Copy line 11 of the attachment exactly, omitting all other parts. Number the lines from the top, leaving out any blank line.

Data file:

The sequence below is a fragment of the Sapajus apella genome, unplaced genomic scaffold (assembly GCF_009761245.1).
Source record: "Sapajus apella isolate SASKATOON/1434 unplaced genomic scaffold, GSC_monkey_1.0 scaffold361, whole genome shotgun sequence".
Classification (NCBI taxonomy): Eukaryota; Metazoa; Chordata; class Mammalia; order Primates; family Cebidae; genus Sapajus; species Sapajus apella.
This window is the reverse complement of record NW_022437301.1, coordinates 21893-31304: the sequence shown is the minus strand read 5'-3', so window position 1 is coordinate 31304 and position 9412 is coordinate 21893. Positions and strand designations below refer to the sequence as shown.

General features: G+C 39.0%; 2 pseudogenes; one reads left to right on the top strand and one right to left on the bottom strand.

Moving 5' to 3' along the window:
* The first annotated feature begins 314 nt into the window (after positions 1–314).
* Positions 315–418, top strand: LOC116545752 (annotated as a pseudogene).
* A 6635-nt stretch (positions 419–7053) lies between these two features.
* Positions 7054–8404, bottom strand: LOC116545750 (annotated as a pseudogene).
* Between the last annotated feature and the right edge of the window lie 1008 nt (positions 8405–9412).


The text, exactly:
* Between the last annotated feature and the right edge of the window lie 1008 nt (positions 8405–9412).